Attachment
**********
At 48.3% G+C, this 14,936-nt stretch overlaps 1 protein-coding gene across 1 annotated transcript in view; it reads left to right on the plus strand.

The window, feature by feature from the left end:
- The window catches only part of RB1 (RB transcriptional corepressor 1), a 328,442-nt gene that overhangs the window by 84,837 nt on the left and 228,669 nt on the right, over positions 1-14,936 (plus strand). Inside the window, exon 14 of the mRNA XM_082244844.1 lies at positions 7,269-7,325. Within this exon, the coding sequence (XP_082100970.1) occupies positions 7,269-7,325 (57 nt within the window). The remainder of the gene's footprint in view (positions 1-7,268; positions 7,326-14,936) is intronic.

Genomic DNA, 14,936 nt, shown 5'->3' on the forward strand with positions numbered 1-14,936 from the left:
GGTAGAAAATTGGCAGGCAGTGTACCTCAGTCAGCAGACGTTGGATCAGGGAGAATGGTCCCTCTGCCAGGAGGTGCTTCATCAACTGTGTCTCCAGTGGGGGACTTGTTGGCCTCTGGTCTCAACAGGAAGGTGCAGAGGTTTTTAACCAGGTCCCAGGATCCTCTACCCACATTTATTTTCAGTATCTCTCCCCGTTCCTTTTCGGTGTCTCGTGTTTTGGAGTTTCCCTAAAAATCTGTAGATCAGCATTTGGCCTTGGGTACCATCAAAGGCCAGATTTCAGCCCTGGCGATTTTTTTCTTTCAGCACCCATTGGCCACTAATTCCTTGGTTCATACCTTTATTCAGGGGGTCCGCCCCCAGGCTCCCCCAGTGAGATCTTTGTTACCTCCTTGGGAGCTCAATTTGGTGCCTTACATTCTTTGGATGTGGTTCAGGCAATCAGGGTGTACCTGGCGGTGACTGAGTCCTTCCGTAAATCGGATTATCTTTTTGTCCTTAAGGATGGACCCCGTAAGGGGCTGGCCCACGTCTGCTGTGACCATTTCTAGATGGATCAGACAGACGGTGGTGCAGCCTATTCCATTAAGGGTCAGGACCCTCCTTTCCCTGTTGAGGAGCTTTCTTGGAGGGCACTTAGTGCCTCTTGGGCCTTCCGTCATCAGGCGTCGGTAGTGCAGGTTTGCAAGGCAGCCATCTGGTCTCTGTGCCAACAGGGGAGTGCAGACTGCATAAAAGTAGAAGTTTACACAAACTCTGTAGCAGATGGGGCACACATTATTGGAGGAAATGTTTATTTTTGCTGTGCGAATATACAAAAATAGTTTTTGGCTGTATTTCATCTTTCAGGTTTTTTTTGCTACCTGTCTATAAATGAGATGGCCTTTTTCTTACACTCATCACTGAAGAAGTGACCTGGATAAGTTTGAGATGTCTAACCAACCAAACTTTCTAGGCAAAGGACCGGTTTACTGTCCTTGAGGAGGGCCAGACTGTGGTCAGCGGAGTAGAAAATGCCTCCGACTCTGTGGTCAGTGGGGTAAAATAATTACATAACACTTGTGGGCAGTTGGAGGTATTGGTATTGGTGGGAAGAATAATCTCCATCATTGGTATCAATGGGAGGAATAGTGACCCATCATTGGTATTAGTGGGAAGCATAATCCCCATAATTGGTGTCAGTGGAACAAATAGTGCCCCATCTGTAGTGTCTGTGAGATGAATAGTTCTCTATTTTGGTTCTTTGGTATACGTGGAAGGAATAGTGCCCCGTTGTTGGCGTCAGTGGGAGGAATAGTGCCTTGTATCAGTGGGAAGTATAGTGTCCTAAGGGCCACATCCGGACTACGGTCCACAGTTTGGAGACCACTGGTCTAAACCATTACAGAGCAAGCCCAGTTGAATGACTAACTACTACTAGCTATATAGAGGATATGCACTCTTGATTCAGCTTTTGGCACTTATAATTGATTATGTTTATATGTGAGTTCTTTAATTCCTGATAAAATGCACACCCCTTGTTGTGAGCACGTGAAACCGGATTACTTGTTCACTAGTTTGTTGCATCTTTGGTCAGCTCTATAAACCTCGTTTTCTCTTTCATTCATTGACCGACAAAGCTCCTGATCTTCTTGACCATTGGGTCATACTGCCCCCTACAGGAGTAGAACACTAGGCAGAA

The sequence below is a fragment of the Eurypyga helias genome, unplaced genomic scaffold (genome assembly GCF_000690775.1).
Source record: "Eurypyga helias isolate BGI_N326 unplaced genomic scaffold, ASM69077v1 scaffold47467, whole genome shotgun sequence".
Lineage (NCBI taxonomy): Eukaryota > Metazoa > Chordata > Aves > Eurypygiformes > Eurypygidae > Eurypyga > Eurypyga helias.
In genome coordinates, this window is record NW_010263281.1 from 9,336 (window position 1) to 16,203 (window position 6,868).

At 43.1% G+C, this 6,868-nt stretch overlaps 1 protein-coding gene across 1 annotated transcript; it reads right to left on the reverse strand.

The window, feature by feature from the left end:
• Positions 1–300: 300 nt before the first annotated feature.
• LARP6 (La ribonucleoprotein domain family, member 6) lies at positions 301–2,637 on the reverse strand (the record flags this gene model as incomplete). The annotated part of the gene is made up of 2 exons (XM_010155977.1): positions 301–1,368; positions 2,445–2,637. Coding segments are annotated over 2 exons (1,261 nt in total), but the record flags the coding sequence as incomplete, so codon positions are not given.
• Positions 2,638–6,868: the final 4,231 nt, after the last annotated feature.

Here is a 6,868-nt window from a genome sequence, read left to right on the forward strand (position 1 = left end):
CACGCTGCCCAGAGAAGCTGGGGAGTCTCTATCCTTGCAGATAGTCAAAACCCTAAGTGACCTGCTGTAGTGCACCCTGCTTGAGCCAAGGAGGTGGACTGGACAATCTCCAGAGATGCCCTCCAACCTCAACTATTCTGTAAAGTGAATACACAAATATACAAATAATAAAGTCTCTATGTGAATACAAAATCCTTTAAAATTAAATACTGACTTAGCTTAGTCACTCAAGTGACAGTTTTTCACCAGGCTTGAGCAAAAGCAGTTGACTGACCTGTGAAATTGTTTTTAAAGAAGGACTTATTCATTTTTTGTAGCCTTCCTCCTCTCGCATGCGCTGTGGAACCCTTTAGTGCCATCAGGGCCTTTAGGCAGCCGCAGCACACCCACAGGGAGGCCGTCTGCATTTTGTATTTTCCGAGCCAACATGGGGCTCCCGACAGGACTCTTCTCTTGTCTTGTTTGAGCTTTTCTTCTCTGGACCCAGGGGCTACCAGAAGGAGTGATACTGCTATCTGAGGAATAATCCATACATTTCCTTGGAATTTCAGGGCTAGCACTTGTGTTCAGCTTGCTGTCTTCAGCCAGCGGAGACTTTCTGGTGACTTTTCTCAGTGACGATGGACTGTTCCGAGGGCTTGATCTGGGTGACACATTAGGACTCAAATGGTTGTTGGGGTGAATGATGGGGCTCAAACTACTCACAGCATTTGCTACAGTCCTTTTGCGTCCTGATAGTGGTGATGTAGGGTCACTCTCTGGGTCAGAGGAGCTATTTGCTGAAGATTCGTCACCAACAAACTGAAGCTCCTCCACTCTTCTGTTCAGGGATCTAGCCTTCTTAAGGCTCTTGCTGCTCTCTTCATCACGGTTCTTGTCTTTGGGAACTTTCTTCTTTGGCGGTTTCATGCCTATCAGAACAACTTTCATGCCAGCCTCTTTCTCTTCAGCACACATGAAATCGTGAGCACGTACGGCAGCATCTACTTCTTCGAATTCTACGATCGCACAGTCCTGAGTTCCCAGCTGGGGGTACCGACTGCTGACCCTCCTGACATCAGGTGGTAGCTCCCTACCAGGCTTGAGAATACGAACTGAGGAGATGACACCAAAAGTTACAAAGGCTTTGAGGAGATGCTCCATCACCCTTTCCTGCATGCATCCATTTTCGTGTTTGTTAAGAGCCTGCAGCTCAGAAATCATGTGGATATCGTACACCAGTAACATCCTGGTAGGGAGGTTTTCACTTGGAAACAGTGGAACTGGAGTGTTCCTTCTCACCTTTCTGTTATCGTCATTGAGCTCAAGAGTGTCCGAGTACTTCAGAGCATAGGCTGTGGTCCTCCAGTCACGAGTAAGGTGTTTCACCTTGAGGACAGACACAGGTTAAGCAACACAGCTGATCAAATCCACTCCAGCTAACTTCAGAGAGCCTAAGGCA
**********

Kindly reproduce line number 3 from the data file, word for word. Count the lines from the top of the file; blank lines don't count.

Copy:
- The window catches only part of RB1 (RB transcriptional corepressor 1), a 328,442-nt gene that overhangs the window by 84,837 nt on the left and 228,669 nt on the right, over positions 1-14,936 (plus strand). Inside the window, exon 14 of the mRNA XM_082244844.1 lies at positions 7,269-7,325. Within this exon, the coding sequence (XP_082100970.1) occupies positions 7,269-7,325 (57 nt within the window). The remainder of the gene's footprint in view (positions 1-7,268; positions 7,326-14,936) is intronic.